Exciting! News! From the Spider Lab!

Well, I found it exciting anyway. One of the problems I’ve faced in my new research on local spiders is that I can’t tell two species apart, Parasteatoda tepidariorum and Parasteatoda tabulata. Even the expert sources I consult usually discriminate by dissecting their genitals, which is not useful for me, since I want to study live animals and embryos. There is one suggestive hint, though: P. tabulata builds funky little nests in their webs in the wild, while P. tepidariorum apparently does not. It’s a behavioral distinction, and I have no idea how definitive it is, but at least it’s an angle.

Unfortunately, I haven’t been able to see nest building in the lab. I’ve tried throwing in miscellaneous office debris, like stuff from a whole punch and a paper shredder, but they never pay attention to it. Maybe all of my lab animals are P. tep? Maybe I’m providing the wrong kinds of nest material? I dunno.

So yesterday, in a forlorn, half-assed try, I noticed all the fine wood shavings in the containers for wax worms, their food, and I sprinkled a few small shavings in the cage for one of the new generation of spiders, not yet named, and went home. I’d spread them around, and even avoided the place where she was currently nesting (spiders have preferred spots to hang out in).

Today, presto…she had gathered the majority of shavings into one central place, and had built a nest. Isn’t it beautiful?

You can’t see her in there, because she’s hiding. You can see her brown egg sac, near the top center of the nest. I’ve also highlighted the cobweb by misting it with water. I guess I was just failing to give them the correct home-building materials before.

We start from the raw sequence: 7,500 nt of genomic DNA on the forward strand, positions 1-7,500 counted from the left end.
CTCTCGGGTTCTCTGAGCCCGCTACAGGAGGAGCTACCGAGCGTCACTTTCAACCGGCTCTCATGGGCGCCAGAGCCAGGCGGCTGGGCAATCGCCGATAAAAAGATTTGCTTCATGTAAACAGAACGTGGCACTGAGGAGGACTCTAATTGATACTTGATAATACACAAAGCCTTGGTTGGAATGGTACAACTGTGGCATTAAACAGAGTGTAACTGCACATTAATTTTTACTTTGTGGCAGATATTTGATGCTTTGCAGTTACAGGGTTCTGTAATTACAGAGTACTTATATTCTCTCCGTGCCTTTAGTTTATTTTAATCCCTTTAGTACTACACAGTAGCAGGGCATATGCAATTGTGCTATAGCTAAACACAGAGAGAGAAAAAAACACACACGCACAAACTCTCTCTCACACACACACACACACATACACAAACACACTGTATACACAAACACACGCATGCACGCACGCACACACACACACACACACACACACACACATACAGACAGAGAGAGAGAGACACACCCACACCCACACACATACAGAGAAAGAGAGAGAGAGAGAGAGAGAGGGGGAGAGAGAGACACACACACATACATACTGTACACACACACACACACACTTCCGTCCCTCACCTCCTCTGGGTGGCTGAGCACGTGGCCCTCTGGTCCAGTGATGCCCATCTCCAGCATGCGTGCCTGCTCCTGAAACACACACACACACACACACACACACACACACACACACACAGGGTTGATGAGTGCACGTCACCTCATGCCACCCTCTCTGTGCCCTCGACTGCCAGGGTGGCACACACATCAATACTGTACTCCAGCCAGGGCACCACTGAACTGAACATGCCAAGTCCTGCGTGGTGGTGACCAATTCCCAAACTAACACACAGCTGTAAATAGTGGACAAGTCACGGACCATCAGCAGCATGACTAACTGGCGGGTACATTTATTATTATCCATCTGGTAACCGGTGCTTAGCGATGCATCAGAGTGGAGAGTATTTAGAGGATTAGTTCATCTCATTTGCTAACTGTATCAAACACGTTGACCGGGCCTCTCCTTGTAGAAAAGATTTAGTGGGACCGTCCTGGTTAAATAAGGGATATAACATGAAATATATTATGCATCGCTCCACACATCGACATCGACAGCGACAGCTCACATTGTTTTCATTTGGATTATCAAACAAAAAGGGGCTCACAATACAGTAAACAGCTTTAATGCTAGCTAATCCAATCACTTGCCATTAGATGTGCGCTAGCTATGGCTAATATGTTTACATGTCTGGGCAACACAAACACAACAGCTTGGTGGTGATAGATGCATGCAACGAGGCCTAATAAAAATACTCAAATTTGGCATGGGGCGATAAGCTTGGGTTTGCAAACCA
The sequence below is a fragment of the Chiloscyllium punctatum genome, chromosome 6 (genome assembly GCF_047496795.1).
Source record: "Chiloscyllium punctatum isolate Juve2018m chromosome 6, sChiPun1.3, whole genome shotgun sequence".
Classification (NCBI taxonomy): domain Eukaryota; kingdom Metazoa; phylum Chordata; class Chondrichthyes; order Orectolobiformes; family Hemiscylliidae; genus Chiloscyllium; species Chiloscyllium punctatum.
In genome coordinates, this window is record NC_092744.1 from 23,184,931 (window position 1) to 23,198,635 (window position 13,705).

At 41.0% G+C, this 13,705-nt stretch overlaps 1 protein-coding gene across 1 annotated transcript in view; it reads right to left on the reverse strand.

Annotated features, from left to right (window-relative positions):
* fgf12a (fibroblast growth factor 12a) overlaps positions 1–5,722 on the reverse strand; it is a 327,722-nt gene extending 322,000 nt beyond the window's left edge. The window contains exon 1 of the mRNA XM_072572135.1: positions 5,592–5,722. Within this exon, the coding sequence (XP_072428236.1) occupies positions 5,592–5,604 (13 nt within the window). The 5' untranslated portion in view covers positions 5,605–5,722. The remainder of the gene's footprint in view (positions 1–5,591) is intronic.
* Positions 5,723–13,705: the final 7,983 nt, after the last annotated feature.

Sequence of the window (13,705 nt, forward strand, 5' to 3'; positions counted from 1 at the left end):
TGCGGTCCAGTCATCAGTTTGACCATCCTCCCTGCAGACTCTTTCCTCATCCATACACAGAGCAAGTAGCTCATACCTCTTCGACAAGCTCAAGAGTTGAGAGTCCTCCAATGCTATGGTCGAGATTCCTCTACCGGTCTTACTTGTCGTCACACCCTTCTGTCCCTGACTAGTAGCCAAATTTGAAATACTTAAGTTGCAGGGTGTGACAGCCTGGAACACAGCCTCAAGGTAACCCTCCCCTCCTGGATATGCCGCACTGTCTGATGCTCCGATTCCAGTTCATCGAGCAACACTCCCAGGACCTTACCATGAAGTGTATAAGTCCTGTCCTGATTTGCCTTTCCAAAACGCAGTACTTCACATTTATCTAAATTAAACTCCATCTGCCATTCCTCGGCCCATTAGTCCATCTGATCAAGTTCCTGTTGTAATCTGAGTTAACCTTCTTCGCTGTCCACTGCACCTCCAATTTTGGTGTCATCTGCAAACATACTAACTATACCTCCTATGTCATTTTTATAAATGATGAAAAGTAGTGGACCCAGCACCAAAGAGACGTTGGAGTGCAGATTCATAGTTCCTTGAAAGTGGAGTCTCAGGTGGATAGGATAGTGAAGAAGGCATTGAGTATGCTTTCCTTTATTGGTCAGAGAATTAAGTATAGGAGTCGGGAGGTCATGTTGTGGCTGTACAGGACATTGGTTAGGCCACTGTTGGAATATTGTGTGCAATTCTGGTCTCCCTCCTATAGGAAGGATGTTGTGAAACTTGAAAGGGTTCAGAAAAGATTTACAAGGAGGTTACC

This is excellent news! Now I have to give all of the spiders in my colony some wood shavings, and see if they fall into two groups, nest-builders and non-nest-builders. I have a student who proposed studying this distinction this summer, if that still happens in this age of pandemic, and one thing we’ll have to try is a nest construction time-lapse — that really was assembled overnight, so it’s speedy, but it was done in the dark, so we’ll have to play with cameras and lighting to see if we can observe it.

The bad news is that when Tabitha — she has a name now — dies, we’re going to have to dissect her and observe her genitals very closely, to independently confirm her species.

Otherwise, though, this is so exciting! Thrilling, even! All the spiders get wood shavings! Everyone gets wood shavings! You can have wood shavings! Come on, you’ve got to admit that complex nest construction behavior in an invertebrate is fun stuff, even if it’s totally unsurprising, given that spiders have always been elaborate builders.

P.S. You might actually be able to see a bit of spider anatomy poking out in one place, but I’ll leave it as an exercise for you to Find the Spider.

Bampa in the house

One anchor of sanity I still have is that I have a FaceTime call with my wife every night. Or, rather, I call my wife’s phone, which my granddaughter Iliana monopolizes immediately.